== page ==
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This article will discuss Frequently Asked Questions regarding Chapter 13 Bankruptcies in Wisconsin.

What is a Chapter 13 Bankruptcy?

There are several chapters that make up the Bankruptcy Code. Chapter 13 is the chapter of the code that focuses on a repayment of debt based on disposable income. If the debtor is able to keep up with their repayment plan, whatever dischargeable debt remains could be released.

What is the Cost of Filing a Chapter 13 bankruptcy in Wisconsin?

The filing fee for a Chapter 13 is $313.00. This fee is paid directly to the court when your petition gets filed.

Who qualifies for Chapter 13 Bankruptcy?

You must have regular income and your debts must not exceed $1,000,000.00. $250,000 in unsecured debts and $750,000 in secured debts. If the circumstances are met, individuals, and those with sole proprietorships may seek relief under Chapter 13.

How do I file a Chapter 13 bankruptcy in Wisconsin?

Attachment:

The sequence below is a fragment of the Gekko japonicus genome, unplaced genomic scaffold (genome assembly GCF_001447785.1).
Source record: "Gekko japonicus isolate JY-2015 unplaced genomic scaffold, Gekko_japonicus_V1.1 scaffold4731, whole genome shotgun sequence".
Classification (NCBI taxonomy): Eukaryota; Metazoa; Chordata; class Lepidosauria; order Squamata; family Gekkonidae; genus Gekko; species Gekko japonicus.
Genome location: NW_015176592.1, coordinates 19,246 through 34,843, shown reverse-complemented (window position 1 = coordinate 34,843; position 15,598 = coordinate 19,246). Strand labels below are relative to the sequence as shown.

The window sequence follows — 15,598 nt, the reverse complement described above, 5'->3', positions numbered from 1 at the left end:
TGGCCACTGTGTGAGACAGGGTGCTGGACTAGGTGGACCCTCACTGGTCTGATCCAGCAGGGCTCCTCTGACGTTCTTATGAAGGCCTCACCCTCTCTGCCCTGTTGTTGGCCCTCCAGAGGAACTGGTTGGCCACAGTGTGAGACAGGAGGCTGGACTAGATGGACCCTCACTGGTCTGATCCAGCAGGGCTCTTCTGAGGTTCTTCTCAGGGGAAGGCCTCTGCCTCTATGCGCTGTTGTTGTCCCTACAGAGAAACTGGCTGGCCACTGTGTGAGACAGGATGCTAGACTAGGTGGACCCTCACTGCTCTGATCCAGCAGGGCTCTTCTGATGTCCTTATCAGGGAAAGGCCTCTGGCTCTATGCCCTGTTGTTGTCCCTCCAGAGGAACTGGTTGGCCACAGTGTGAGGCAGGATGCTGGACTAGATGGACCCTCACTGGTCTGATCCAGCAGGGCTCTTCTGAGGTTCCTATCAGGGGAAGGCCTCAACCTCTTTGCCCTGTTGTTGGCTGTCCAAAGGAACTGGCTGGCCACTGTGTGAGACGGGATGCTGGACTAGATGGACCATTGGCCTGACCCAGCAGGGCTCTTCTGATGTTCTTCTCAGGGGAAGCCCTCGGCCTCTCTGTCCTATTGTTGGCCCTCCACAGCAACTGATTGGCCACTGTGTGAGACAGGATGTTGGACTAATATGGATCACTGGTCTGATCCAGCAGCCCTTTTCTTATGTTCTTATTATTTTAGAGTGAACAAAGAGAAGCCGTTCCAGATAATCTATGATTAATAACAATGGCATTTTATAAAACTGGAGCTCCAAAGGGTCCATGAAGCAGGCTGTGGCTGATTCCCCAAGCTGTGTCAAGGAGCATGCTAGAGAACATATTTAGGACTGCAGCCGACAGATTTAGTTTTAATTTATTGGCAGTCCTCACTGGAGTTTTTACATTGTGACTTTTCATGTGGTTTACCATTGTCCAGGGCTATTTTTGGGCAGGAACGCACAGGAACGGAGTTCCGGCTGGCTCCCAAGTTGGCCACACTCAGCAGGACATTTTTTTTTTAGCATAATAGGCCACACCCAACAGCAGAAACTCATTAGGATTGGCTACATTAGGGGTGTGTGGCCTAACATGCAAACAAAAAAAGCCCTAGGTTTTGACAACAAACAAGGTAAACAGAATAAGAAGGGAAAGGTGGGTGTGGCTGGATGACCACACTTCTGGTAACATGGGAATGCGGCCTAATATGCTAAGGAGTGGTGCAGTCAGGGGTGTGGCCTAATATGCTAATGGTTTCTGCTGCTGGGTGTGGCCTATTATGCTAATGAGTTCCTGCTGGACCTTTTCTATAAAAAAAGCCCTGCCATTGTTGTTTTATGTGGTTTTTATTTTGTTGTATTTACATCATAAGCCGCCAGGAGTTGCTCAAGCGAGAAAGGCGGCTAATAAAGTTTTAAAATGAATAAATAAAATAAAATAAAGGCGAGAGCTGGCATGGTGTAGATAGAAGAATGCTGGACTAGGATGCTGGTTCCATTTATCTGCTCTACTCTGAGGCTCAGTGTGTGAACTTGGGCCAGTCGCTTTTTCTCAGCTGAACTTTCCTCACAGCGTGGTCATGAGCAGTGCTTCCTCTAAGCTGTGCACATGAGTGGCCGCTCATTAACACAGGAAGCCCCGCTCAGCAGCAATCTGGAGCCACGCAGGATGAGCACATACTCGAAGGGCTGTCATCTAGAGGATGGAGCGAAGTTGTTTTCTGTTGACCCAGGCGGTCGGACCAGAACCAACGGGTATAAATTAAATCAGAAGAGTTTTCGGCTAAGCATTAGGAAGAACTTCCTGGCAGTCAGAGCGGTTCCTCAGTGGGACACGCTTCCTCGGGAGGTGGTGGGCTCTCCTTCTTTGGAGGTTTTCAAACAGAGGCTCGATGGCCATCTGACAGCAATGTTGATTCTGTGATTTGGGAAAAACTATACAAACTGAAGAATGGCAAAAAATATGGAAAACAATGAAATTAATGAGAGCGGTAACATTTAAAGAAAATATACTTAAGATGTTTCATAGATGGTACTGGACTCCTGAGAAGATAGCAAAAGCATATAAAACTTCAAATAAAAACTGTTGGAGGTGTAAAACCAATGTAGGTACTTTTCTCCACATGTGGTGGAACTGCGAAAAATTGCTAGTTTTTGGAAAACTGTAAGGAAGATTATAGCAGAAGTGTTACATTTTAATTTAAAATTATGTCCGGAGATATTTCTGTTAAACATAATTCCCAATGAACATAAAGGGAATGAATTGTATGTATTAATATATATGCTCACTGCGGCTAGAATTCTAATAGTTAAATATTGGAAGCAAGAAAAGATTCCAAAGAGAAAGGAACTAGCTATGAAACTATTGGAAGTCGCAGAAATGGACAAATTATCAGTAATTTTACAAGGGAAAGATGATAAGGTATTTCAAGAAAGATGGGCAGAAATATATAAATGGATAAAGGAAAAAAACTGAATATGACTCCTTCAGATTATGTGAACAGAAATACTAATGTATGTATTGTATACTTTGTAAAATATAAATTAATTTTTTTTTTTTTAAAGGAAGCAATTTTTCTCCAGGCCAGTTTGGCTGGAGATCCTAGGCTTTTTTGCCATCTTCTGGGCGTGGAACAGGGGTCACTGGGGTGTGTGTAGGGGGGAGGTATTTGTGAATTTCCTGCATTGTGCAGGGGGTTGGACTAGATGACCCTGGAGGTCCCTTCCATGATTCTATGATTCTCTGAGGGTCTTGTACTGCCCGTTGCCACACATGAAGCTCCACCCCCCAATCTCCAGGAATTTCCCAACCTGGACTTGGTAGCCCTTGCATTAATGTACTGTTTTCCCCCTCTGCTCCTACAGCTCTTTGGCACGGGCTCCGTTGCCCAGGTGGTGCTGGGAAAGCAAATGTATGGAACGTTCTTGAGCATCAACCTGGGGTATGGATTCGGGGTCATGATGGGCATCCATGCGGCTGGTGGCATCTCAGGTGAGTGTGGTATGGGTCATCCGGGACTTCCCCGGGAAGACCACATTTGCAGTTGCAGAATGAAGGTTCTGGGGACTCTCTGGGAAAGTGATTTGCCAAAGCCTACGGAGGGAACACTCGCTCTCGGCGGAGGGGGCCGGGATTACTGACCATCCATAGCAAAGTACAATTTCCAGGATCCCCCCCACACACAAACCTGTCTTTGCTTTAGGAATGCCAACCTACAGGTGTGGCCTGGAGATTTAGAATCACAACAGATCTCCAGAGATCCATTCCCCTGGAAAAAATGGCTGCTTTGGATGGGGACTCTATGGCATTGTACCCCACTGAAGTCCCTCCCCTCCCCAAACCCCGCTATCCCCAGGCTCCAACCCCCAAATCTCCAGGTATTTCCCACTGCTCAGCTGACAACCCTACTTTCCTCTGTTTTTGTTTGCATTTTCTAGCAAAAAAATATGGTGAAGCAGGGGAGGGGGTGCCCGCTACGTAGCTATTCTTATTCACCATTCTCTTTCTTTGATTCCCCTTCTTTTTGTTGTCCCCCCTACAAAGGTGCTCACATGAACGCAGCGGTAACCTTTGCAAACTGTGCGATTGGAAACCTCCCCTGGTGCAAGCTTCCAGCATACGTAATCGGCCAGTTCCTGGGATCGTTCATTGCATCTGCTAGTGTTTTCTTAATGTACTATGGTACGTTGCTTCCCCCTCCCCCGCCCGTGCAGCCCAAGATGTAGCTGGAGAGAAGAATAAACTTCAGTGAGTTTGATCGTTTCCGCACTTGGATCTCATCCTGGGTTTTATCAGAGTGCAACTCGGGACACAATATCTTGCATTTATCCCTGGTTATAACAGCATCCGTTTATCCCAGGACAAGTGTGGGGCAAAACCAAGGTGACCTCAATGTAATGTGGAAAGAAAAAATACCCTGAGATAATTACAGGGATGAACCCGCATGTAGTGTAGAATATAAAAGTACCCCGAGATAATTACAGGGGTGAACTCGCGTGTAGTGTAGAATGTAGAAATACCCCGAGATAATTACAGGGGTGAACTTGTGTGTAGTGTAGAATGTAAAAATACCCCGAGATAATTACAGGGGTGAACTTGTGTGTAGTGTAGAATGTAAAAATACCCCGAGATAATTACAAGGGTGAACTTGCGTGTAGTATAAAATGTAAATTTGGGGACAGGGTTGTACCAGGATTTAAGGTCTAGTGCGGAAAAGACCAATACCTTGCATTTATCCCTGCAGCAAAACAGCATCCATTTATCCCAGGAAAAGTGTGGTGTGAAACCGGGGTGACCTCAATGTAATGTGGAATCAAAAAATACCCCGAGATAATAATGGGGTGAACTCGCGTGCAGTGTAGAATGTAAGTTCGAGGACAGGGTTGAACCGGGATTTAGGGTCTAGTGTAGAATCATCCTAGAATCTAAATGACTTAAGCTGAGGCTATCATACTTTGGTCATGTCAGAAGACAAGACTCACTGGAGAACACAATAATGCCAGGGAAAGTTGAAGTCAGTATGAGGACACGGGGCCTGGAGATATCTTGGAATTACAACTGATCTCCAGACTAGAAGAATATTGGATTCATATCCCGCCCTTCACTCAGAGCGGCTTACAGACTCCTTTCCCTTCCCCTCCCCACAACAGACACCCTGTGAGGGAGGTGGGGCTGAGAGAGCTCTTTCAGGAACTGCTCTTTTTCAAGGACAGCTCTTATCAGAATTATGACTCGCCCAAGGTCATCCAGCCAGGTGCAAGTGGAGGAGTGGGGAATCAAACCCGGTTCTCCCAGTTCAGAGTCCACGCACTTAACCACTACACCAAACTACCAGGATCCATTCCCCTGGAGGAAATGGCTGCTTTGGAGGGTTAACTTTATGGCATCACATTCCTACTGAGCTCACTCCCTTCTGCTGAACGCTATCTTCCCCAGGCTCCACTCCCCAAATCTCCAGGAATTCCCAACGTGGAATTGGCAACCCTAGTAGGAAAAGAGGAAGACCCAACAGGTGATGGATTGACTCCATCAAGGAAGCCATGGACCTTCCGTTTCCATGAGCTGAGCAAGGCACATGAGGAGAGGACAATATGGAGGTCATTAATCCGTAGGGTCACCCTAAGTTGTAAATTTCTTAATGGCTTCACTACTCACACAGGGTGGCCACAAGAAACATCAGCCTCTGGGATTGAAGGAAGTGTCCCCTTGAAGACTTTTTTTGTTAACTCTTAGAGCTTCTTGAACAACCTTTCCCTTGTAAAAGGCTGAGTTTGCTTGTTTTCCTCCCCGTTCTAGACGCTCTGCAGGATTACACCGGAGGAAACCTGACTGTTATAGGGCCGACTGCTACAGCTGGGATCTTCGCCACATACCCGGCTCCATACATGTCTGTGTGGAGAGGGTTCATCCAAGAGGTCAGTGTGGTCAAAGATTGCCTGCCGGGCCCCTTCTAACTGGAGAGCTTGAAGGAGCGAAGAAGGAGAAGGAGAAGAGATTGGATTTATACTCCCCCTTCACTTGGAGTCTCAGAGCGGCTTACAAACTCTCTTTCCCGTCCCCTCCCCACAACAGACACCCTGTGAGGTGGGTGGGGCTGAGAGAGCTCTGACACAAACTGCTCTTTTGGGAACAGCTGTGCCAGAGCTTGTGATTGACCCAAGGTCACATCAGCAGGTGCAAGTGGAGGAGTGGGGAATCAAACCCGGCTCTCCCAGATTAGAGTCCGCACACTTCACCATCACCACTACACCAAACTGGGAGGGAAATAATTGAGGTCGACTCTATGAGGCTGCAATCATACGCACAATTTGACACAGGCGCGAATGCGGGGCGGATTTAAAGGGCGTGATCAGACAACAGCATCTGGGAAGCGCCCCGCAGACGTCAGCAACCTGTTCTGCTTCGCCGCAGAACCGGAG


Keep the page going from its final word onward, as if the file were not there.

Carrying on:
First you will need to take your pre filing credit counseling class and receive your certificate of completion. You must then complete a petition indicating the specific chapter you are filing as well as the exemptions you plan to use. This petition will require all your debts, assets, and liabilities to be listed. The petition will also require information necessary to identify and notify your creditors. As part of the Chapter 13 petition, you will have to set up a repayment plan that follows through with the guidelines. The Trustee must approve the repayment plan so it is crucial to get it right. If you have all the documents you must then e-file them with the clerk of the court.

Do I need a lawyer for a Chapter 13 bankruptcy in Wisconsin?